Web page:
'Merging of science and art': The Western Flyer returns to Monterey
“It is advisable to look from the tide pool to the stars and then back to the tide pool again.”
That's a quote from John Steinbeck's classic book, The Log from the Sea of Cortez, inspired by the author's adventurous research voyage with marine biologist Ed Ricketts in 1940. The legendary fishing vessel they used for this voyage, the Western Flyer, is now fully restored, and returning to its home in the Monterey Bay.
Sherry Flumerfelt is the executive director of the Western Flyer Foundation. The organization raised money for the return of the ship. Once here, the Flyer is embarking on a new sort of adventure devoted to research and education.
Sherry Flumerfelt: So the Western Flyer is a fishing vessel that was in Monterey back in the '30s and '40s during the height of the sardine fishery. And it's been away for 75 years since the late '40s. And so that alone is very exciting — this old symbolic boat from Monterey's fishing industry is returning.
But even more so, it was made famous by John Steinbeck, the author, and his very good friend Ed Ricketts, the marine biologist. They took the flyer to the Gulf of California on a marine research expedition back in 1940, and when they returned, they published the book The Log from the Sea of Cortez, which has influenced so many people to become marine biologists and scientists. And it's really considered this classic of John Steinbeck's.
Lisa Ledin: It isn't his most famous book, but I've heard rumors that it was [Steinbeck's] favorite.
SF: That's what we've heard. That he told his wife Elaine that The Sea of Cortez was his favorite among all of his books.
LL: The ordeal of renovating this ship...what kind of condition was it in when they started to work on it?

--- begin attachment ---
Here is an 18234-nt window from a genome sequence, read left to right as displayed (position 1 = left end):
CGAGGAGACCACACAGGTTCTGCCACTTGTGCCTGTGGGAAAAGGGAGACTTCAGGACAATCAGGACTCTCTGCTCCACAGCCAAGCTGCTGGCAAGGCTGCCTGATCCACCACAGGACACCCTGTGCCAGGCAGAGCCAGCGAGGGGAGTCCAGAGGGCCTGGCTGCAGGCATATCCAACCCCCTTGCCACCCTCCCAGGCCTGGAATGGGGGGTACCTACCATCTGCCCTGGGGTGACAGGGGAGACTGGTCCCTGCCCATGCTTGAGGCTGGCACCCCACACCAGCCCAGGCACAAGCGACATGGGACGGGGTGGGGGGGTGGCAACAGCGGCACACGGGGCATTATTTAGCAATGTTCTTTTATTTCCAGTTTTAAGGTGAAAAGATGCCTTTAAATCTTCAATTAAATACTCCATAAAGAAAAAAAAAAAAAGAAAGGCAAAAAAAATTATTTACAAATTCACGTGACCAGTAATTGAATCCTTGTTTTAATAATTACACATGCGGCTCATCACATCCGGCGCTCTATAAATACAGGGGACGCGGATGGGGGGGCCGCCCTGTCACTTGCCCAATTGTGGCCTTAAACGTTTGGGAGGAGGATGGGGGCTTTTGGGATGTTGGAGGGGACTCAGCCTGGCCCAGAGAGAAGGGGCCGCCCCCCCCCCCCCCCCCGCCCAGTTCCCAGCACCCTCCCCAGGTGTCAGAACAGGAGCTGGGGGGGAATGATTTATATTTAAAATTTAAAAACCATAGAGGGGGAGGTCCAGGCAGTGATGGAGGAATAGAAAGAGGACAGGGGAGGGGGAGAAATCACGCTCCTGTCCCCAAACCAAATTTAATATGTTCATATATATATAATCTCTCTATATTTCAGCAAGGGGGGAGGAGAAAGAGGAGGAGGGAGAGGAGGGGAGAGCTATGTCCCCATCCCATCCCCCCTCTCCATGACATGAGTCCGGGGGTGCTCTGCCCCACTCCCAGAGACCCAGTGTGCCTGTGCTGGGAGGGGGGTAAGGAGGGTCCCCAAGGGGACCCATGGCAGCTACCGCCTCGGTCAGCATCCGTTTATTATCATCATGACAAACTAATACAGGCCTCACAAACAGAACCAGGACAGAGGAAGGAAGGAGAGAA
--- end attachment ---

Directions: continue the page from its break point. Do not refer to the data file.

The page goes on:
SF: It was in really rough condition because it had previously sat underwater for six months. It was covered in seaweed and barnacles and the railings had fallen off. It was really a complete disaster. But in 2015, our founder John Gregg hired the Port Townsend Shipwrights to restore the boat — they're known for their traditional craftsmanship — and they did a fabulous job. And it is such a beautiful boat now and the difference between what it looked like when [Gregg] purchased it in 2015 and today is remarkable.
LL: I was wondering what Steinbeck would think of all of this. I think he would be happy because it's going to have a function in terms of education, and it's bringing together literary people and marine biologists and just this huge interest group.
SF: Yeah, we think that Steinbeck and Ricketts would have been happy with this outcome. Instead of being a museum piece or a tourist attraction, the boat is going to be put back into service, taking scientists out on the water again and students to reflect and think about the marine environment, similar to how Steinbeck and Ricketts did back in 1940.
SF: Yep. We're in communication with all of the different local marine institutes and everyone's really excited about the return of the vessel. MBARI even had a research vessel named after the Western Flyer that they recently sold. But it's an exciting time for all of these marine institutes. We're partnering right now with Hopkins [Marine Station] and the Naval Postgraduate School and developing an onboard program for the future in oceanography and marine biology. We're also going to be chartering the vessel to some of these marine scientists who want to use it for their own research.
And so what we want to do as the Western Flyer Foundation is to really continue that merging of science and art. That's really important to us throughout throughout all of our programs. In the spirit of Steinbeck and Ricketts and their friendship.
Sherry Flumerfelt is the executive director of the Western Flyer Foundation. The Western Flyer will be welcomed at Old Fisherman’s Wharf in Monterey this Saturday starting at 11 a.m. with lively festivities.
The Western Flyer Foundation is one of KAZU's many business underwriters.